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Monday, July 28, 2014

The New Brazilian Clean Company Act: What You Need to Know When Doing Business in Brazil

As Brazil’s profile rises on the world stage—serving as host to both the 2014 FIFA World Cup and the 2016 Summer Olympics—its struggles with corruption gain more attention. To address its longstanding issues and to improve its reputation, the Brazilian government enacted the Clean Company Act on January 29, 2014, which for the first time in the government’s history makes companies rather than individuals liable for corruption. Because the financial repercussions of violating the Act can be severe, organizations conducting business in Brazil would do well to thoroughly review the Act’s content and adjust their compliance programs accordingly.

This article provides an overview of the Act, including how it is enforced and the potential penalties that come with violating it.

What It Covers

The Brazilian Clean Company Act prohibits Brazilian companies and “foreign entities with a Brazilian registered office, branch, or affiliate” from bribing domestic or foreign public officials.1 The Act is not limited to bribery, however: it also forbids collusion, fraud related to procurements, and similar acts of corruption. It covers these actions without regard to where they took place, meaning that the conduct does not need to occur within Brazil’s borders for the government to take action against it. Intent can also be considered a nonfactor in the Act’s enforcement, as it is a “strict liability” statute and applies to all violations, regardless of whether there was any criminal or corrupt motivation behind them.2 Also distinguishing the Act from the corruption laws of many other countries is its lack of exceptions for so-called “facilitation payments,” making it especially important for companies doing business in Brazil to adjust their compliance programs to address the new law.3

Enforcement

The Act establishes the parties and conduct that it covers well, but it does not offer specific details on enforcement. In general, law enforcement in Brazil is decentralized, with federal and local authorities sharing responsibilities. As such, the Act authorizes the highest level of government—whether it’s the executive, legislative, or judicial branch—affected by the conduct to enforce the rules the Act contains.4 The implications of this decentralization can be particularly concerning for large organizations that conduct business throughout Brazil, as they can realistically be faced with charges from any level or multiple levels of the government.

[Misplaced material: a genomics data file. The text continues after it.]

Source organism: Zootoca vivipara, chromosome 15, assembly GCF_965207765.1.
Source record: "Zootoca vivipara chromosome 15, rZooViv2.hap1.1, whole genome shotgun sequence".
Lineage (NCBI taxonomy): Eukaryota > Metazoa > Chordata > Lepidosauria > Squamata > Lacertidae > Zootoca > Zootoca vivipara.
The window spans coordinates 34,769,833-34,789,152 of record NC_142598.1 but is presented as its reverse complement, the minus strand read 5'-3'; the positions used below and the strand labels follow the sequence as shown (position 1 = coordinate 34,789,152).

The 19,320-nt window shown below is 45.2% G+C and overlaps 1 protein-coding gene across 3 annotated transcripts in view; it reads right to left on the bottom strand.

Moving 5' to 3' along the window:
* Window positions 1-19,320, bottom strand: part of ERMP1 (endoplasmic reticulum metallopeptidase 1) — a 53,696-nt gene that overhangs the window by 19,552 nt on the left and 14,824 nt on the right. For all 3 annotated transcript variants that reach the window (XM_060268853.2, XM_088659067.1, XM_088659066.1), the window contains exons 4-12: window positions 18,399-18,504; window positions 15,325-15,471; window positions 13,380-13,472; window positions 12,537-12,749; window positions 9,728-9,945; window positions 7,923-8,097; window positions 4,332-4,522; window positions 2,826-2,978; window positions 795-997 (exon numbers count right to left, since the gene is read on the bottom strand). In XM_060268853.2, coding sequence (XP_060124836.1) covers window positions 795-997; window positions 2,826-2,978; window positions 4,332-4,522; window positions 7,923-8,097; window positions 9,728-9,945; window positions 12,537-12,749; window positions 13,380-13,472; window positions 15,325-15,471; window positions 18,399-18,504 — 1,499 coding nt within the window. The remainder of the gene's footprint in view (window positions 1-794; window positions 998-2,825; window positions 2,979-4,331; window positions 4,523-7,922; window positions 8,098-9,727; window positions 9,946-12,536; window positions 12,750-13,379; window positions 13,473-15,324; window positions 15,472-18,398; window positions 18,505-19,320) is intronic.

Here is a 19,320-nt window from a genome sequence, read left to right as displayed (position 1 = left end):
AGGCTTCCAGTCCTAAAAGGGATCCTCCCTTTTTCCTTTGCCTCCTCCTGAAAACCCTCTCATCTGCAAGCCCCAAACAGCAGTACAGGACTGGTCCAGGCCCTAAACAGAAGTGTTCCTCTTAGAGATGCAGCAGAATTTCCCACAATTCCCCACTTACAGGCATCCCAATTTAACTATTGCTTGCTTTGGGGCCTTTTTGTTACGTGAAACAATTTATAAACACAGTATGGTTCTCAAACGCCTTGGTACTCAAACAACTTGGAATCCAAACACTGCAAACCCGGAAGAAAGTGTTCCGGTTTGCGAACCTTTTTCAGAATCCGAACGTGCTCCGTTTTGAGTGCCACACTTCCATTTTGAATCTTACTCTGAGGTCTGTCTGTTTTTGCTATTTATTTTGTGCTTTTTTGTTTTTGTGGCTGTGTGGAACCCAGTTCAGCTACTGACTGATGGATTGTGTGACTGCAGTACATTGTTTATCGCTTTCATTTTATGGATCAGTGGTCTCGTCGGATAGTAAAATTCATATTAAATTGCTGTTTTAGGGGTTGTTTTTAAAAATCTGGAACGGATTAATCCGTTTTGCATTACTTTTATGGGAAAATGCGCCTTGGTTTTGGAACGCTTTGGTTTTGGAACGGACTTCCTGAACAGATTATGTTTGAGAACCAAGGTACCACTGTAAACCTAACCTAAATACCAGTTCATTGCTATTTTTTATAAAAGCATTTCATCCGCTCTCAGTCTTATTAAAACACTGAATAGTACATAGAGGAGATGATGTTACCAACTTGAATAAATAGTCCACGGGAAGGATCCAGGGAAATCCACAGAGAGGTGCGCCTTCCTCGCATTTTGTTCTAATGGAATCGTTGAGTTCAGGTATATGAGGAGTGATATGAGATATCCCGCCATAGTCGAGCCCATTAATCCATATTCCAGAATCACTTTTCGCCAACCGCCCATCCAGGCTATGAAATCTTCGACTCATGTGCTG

Penalties

Regardless of which authority enforces the Act, companies found guilty of violating it are not subject to criminal charges. Instead, they are given civil and administrative penalties only, although these penalties can still be severe. Depending on the nature of its transgression, an organization can be forced to pay a fine equal to 0.1 percent to 20 percent of its gross revenue for the previous year. In the event the company had no revenue in the year prior to the violation or if the revenue cannot be determined, the organization can be subject to a fine between US$3,000 and US$30 million.5 Penalties are not limited to fines, however: violators may face other civic sanctions, such as suspension or dissolution of their respective companies. No matter what kinds of penalties an organization is given, they can be mitigated if the company cooperates with Brazilian authorities, has compliance procedures in place, and voluntarily reports conduct that the Act prohibits.6

As shown in this brief overview, the Brazilian Clean Company Act requires special consideration if you plan to do business in Brazil. Tailoring your compliance program to account for the new law and having it translated so that your associates in Brazil clearly understand your company’s policies can save your organization time, money, and hits to its reputation as its dealings in Brazil increase. Enlisting the services of a language service provider that has professionals specializing in regulatory compliance and legal translations will help to ensure that your project is completed as accurately and quickly as possible, allowing you to conduct business in Brazil with confidence.

References

1 Kevin M. LaCroix, “The Brazilian Clean Companies Act,” LexisNexis Legal Newsroom, December 11, 2013, Website (accessed July 8, 2014).

2 Ed Silverstein, “Brazilian Law Counters Bribery, Corruption Among Officials,” InsideCounsel, April 18, 2014, Website (accessed July 8, 2014).

3 Michael Martinez, “What Anti-corruption Developments in Brazil and Latin America Mean for You,” InsideCounsel, June 25, 2014, Website (accessed July 8, 2014).

4 Samuel Rubenfeld, “The Morning Risk Report: Brazil’s Anti-bribery Law Comes into Force,” The Wall Street Journal, January 29, 2014, Website (accessed July 8, 2014).

5 Silverstein, “Brazilian Law Counters Bribery, Corruption Among Officials.”

6 Martinez, “What Anti-corruption Developments in Brazil and Latin America Mean for You.”

 

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